Born in 1898, Booth started his career at 14, with a break-in that earned him a two-year juvie stretch in Ione, near Sacramento. Soon after turning 18, he was arrested in Oroville for stealing a car. In 1924, on the day he married Valdera Milliken, he knocked over a bank in Oakland, threatening the clerks with what the local press called an “ammonia bomb.” He spent his honeymoon in Folsom, alone. Ultimately, he got transferred to San Quentin, where he met Tasker, who by this time was editor of the Bulletin. Both were soon writing for Mencken, who loved the romance of their rough lives even more than discovering new talent. Although Mencken privately thought Tasker “much lighter stuff than Booth,” he also found him a better writer and prospect for parole.
Pulling strings with “a few governors he knew,” Mencken managed to have Tasker released on parole in December 1929. He still had doubts about the more hardened Booth. In November 1931, Valdera, Booth’s brother, and an old cellmate named Warren Mulvey were arrested in the prison administration building in Sacramento attempting to steal Booth’s prison record and replace it with a fake one. The dim plot landed the brother in prison for 10 months. Valdera got a suspended sentence, and Mulvey went back to Folsom for another five years.
Writer John Fante, who was living in nearby Roseville at the time, knew the prison doctor at Folsom (Booth transferred back and forth between there and San Quentin) and wrote to Mencken about another of Booth’s spectacularly inept capers: “It seems Booth has been trying to convince the medicos that he belongs to the TB ward. According to the doc, he went so far as to bring to the hospital the sputum of a bona fide sufferer, claiming it to be his own, but the deception was discovered. Now, ironically enough, Booth has got tuberculosis! The doc is not very sympathetic, feeling that, now that Booth is a sick man, the best place for him is Folsom.”
The parole bureau thought otherwise, releasing him in the spring of 1937. Reporting on this, the Oakland Tribune ran a picture of him with the caption he’ll be back. Booth settled in Placerville with Valdera and wrote “treatments” for Warner Bros. But he found this tough going, and the paltry $50-a-week checks he sometimes got from Burbank were a startling change from the heady days of the late 1920s, when Paramount had shelled out $15,000 for his story “Ladies of the Mob” (William A. Wellman made the film, starring Clara Bow and Richard Arlen, in 1928). In 1930, Metro had bought the rights to his published autobiography, Stealing Through Life, which Rowland Brown adapted, intending to direct (the film was never made).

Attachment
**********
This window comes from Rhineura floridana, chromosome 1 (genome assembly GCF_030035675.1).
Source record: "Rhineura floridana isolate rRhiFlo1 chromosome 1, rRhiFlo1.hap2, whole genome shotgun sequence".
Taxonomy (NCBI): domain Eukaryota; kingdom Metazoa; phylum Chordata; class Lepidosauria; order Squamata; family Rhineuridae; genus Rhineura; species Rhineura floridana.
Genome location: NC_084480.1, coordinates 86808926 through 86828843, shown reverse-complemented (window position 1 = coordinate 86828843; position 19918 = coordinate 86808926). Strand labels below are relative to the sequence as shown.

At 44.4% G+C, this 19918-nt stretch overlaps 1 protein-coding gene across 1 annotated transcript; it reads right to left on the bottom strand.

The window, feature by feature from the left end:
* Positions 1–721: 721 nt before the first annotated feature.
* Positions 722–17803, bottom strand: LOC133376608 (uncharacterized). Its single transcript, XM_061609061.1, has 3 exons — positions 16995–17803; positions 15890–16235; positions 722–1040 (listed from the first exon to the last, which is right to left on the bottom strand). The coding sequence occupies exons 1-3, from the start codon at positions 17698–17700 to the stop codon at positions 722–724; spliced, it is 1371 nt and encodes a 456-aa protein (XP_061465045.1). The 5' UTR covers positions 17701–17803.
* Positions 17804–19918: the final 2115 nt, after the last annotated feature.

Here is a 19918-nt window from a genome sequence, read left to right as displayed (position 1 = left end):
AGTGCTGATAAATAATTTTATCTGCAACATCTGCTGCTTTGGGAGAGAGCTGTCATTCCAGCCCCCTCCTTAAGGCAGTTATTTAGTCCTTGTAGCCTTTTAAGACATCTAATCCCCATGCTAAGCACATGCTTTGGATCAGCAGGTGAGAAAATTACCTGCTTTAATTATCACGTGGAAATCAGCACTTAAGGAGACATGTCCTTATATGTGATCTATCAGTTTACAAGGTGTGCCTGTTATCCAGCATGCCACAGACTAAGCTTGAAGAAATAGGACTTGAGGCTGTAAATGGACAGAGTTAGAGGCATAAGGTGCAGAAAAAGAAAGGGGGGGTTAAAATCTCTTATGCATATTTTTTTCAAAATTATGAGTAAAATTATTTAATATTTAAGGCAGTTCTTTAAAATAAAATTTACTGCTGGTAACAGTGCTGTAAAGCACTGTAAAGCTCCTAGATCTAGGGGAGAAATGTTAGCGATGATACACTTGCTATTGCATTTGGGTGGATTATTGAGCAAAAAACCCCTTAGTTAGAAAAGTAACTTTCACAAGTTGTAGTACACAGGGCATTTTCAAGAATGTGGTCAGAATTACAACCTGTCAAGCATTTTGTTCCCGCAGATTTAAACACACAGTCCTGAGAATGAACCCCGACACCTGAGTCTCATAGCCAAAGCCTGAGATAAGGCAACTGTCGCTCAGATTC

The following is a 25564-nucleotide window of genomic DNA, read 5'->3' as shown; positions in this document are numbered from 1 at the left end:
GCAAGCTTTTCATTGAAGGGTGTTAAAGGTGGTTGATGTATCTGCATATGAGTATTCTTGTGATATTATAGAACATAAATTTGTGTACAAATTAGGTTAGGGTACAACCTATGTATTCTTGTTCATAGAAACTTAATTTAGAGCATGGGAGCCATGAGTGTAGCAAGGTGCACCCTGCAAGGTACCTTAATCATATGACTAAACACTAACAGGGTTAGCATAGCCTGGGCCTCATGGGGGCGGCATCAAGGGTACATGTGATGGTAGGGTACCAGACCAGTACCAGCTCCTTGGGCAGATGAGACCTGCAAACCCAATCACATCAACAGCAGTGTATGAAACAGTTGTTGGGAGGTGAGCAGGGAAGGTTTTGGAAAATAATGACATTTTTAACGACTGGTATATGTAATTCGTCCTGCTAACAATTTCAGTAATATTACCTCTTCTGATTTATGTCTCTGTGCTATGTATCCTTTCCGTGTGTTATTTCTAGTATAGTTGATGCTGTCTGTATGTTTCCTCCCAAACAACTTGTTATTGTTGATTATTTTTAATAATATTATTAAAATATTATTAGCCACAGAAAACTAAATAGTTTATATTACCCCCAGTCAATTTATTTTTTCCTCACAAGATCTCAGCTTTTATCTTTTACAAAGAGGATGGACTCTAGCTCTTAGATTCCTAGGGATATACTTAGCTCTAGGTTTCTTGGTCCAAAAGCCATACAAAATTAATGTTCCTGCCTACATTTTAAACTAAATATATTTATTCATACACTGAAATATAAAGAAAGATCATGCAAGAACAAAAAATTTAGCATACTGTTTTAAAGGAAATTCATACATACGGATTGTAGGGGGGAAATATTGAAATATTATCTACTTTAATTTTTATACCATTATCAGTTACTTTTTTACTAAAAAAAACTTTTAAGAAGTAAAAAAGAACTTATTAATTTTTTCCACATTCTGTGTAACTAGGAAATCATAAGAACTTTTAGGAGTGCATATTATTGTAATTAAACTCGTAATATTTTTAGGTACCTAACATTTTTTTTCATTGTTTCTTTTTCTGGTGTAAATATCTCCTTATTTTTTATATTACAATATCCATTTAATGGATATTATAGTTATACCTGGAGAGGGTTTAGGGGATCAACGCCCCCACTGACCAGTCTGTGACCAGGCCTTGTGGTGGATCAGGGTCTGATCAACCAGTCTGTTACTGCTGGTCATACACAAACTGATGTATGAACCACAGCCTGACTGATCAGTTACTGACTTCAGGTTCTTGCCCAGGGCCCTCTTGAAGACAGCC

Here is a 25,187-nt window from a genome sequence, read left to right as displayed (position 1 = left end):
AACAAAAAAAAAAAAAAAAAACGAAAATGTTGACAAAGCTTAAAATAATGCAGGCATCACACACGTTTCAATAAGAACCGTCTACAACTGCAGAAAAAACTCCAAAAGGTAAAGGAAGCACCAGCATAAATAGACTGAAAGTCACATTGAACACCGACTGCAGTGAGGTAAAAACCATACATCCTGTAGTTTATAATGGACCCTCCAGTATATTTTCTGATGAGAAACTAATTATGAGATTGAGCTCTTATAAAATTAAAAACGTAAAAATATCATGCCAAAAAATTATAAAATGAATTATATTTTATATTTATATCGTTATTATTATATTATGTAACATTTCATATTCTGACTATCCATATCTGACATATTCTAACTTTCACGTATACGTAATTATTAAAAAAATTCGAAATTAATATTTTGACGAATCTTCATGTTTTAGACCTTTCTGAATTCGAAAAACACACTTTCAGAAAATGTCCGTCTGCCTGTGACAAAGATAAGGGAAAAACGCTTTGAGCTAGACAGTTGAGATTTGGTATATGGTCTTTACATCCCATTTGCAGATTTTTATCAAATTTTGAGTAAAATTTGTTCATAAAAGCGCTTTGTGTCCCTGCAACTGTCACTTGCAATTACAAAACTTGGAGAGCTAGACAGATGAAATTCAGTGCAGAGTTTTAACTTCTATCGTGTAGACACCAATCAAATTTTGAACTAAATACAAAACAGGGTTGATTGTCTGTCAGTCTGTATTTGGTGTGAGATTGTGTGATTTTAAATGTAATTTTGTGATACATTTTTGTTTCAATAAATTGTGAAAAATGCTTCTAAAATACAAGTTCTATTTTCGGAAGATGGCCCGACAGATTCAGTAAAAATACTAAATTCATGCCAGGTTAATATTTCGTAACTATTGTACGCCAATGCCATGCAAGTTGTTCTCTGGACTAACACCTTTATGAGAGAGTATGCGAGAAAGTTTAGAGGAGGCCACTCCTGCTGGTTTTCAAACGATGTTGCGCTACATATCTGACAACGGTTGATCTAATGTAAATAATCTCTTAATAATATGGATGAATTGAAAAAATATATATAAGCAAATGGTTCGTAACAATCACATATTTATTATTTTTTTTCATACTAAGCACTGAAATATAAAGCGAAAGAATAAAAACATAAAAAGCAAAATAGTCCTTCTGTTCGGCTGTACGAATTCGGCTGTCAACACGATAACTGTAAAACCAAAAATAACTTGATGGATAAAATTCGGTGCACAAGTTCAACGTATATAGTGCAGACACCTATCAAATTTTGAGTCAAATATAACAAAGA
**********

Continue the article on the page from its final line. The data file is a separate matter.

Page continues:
Pick-up, the picture Paramount made in 1933 out of his story “Ladies in Stir,” was such a success for director Marion Gering and star Sylvia Sidney that the pair went on to make three more together for B.P. Schulberg. But in 1937, the terms of his parole forbade Booth from writing about the only thing he knew: crime and prison. Instead he slaved over desultory assignments like Fremont the Pathfinder. A year later, however, his parole over, he was living on Russell Avenue in Hollywood churning out story treatments with telltale names like This Man Must Die and You Might Be Next. He served as technical adviser on Men of San Quentin (1942), and fellow studio hack Horace McCoy wrote a script from Booth’s play Women Without Names, which Robert Florey directed in 1940 for Paramount. But during all this, Booth was supplementing his movie income the only way he knew how. In 1941, he was questioned about the murder of a dowager bludgeoned to death and robbed in her Los Angeles home. He was released after spending two days in jail for carrying a gun. But by 1947, the jig was up, as this March 18 flash in the Daily Police Bulletin indicated:
Suspect in company of John J. Sedlak—probably driving Studebaker sedan, 1946; registered to Eulah Sedlak, used on several hold-ups. Suspect uses narcotics and is armed with a .32 or .38 caliber blue steel revolver. Known associates are in Hollywood and around Third and Figueroa—Hold—We will extradite.
Booth was finally arrested by the FBI at Musso & Frank Grill. His police description reads like something out of James Ellroy:
WMA—48 years old, 5 foot 11, 160 lbs—blue eyes, brown-gray hair, receding hairline, high forehead, slender build, hollow cheeks (TB), dimple in chin, turkey neck, slightly stooped, walks with slight limp. Usually wears blue pin-striped suits. When operating, talks with gruff voice. Has been employed by Warner Bros. studio and as camera repairman for Don Blietz Camera Shop in Hollywood. Has habit of flashing large bills.
Booth had been wanted for questioning on an old 1943 case, a burglary at the Portland Cement Company involving $250,000 in stolen bearer bonds. But the police found he’d also been behind a series of bank robberies in and around Los Angeles, including at the Atlas Federal Savings and Loan in Pasadena, from which he took $2,100. A judge set his bail at $50,000, and as early as July 1947, he was back in the alma mater, as several newspaper banners screamed. Ernest Granville Booth didn’t finish his latest 20-year stretch. He died in 1959, in a prison in Washington. Upon his last arrest—his 26th—the New York Mirror wrote quite convincingly: “E.G. Booth always had difficulty deciding whether to write about crime or go out and commit one. He tried both, and both occupations paid him well.”
French journalist Philippe Garnier has been writing about Hollywood for more than 30 years. He is the author of seven books, including Honni Soit Qui Malibu: Quelque Écrivains à Hollywood and Caractères. He lives in Los Angeles.
Excerpted from Scoundrels & Spitballers: Writers and Hollywood in the 1930s, by Philippe Garnier, published by Black Pool Productions. © 2020 Philippe Garnier.
• By Philippe Garnier
• Black Pool Productions, 370 pages, $25